New Purdue lab tackles complex management problems
WEST LAFAYETTE, Ind. A multidisciplinary lab at Purdue University is striving to understand how the complex interactions between corporations affect vital "supply chain" factors like production planning and scheduling, inventory management, distribution, and warehousing.
Gone are the days when a factory manager could operate in isolation, said Reha Uzsoy, a professor of industrial engineering who initiated the creation of the Laboratory for Extended Enterprises at Purdue (LEEAP).
"In the old days, we never really worried about what happened outside a given factory," said Uzsoy, one of six researchers running the lab. "I was the plant manager, and I ran my plant, and that was the end of my world."
Now, however, management is far more complicated.
"Everybody has come to the conclusion that it's the overall supply chain that matters," Uzsoy said. "Your relationships with your customers, your suppliers, and other units of your own company are constantly changing and being redefined. So you are not just living within an individual plant any more."
Corporations and facilities are woven together in an "extended enterprise," a web of firms doing business with each other, which complicates the management decision-making process. Particularly with the advent of new technologies such as e-commerce, managers are being forced to make decisions for which their past experience offers little guidance because the environment has changed so radically. Often, software models and other specialized tools are needed to simulate the whole environment and predict the likely effects of specific management decisions. But creating such sophisticated tools requires expertise from various specialties.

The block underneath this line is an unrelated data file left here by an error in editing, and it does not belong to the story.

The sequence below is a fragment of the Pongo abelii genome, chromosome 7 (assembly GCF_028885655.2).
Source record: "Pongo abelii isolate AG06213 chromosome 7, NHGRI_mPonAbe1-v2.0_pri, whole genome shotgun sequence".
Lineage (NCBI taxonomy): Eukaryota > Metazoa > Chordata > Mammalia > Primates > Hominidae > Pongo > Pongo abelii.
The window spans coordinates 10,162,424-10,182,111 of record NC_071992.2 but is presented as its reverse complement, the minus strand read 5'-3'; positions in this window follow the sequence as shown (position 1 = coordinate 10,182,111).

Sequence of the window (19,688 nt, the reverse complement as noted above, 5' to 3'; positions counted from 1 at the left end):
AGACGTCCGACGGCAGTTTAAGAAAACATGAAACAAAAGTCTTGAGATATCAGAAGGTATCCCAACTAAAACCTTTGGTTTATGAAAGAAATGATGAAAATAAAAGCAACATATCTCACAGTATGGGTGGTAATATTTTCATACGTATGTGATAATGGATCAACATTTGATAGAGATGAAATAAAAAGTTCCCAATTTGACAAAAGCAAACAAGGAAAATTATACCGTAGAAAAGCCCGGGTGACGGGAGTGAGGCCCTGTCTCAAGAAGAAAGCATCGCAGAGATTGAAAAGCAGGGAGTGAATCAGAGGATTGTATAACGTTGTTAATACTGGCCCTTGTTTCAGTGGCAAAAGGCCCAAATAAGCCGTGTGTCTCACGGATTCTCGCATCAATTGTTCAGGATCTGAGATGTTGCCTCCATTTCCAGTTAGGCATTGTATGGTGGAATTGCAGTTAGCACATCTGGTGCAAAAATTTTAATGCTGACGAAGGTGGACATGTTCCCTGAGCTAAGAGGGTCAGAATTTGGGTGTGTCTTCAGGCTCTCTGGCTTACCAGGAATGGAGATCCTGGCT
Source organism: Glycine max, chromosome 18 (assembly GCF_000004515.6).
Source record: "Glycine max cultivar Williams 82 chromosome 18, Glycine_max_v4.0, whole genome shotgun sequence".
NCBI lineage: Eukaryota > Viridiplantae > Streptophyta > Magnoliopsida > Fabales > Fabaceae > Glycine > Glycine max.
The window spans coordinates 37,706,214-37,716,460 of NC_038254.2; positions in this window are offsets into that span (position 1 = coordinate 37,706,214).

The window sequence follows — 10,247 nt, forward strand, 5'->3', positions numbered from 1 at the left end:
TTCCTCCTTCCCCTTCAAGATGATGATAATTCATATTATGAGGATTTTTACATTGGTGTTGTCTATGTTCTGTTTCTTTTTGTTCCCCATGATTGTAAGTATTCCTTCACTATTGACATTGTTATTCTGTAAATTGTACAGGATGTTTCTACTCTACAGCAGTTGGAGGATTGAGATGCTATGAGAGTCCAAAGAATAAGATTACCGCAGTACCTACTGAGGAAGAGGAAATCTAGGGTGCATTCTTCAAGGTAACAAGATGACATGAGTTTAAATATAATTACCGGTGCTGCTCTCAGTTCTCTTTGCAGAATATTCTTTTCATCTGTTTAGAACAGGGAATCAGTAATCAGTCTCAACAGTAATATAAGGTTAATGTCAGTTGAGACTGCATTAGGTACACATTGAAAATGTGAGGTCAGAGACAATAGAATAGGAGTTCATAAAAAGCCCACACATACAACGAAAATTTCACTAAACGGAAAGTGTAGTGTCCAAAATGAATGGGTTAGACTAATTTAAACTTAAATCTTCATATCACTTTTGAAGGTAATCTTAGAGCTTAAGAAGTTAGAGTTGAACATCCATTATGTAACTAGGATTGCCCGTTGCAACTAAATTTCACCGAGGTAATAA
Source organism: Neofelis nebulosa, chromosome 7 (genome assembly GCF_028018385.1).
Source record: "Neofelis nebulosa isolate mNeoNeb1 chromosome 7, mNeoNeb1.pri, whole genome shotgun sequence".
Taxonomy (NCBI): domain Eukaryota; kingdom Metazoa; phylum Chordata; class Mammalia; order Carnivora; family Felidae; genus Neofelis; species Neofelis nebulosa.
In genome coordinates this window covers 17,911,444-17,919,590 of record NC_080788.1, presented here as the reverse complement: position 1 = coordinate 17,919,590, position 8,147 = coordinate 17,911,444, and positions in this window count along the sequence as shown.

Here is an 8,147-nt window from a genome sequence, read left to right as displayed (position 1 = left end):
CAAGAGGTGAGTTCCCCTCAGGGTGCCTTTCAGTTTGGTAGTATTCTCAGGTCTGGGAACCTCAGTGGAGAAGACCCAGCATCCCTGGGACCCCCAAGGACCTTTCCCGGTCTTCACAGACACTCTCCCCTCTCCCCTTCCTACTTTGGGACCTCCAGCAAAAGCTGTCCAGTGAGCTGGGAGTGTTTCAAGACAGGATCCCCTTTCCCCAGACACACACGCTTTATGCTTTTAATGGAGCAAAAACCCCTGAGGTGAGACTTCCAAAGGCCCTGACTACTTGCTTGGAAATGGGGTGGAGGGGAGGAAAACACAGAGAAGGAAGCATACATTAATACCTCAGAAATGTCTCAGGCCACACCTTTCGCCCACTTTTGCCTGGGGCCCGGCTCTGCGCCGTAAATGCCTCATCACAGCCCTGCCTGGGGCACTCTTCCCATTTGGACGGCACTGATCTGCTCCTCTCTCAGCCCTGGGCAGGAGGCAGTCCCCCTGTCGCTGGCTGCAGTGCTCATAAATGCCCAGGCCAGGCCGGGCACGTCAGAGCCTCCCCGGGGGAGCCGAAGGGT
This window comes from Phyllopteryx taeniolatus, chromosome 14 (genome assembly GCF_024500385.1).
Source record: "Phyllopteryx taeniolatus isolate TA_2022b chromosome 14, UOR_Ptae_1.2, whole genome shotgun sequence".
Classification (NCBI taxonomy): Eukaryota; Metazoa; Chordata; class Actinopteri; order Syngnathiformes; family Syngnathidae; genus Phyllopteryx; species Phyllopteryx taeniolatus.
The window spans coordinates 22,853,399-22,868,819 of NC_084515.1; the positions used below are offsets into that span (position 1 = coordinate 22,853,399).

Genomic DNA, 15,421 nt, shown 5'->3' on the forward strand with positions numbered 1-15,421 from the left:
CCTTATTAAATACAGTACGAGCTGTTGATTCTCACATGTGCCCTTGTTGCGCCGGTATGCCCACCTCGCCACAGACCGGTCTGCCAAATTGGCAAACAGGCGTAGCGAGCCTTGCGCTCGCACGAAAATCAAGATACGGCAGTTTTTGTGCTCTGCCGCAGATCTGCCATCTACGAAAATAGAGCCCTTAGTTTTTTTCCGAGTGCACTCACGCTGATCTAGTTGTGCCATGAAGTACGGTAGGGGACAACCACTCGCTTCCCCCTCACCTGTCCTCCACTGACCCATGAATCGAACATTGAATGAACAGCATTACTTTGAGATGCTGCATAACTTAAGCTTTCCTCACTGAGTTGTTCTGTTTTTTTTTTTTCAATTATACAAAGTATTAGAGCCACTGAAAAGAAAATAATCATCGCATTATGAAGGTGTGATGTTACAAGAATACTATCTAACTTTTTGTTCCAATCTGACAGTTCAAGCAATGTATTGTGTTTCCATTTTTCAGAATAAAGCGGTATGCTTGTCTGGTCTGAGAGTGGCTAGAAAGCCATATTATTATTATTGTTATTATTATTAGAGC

LEEAP combines researchers from engineering, economics and management, said Jennifer K. Ryan, an assistant professor of industrial engineering and one of the six researchers in the lab.
"What's really key is that it's interdisciplinary," Ryan said. "The idea is to bring together faculty, graduate students and industry."
The lab, which was formed last spring, recently won a $100,000 grant from the National Science Foundation for the first project involving all six researchers. The project is to test the feasibility of developing a supply chain optimization and protocol environment, a software tool for simulating management scenarios in an extended enterprise.
Here is a simple example:
A large, multinational corporation with worldwide distribution needs to add a few warehouses and distribution centers, but management is unsure where the new facilities should be built. Corporate officials could try actually building the new facilities and then waiting to see how well they worked. But a better way would be to test these management ideas first with software.
"This would be a way of doing it virtually, to simulate the environment and see what would happen," Ryan said.
However, such a tool could also be used to study much more complex problems. For example, an automobile manufacturer needs to know whether it would be best to produce or outsource the production of engines for a certain car model.
"You can look at decisions like that and test them virtually before implementing them," Ryan said.
The four other faculty members in the lab are: Ananth V. Iyer, an associate professor of management in the Krannert Graduate School of Management; Joseph F. Pekny, a professor of chemical engineering; Paul V. Preckel, a professor of agricultural economics; and Ronald L. Rardin, a professor of industrial engineering. Several graduate students also are involved.
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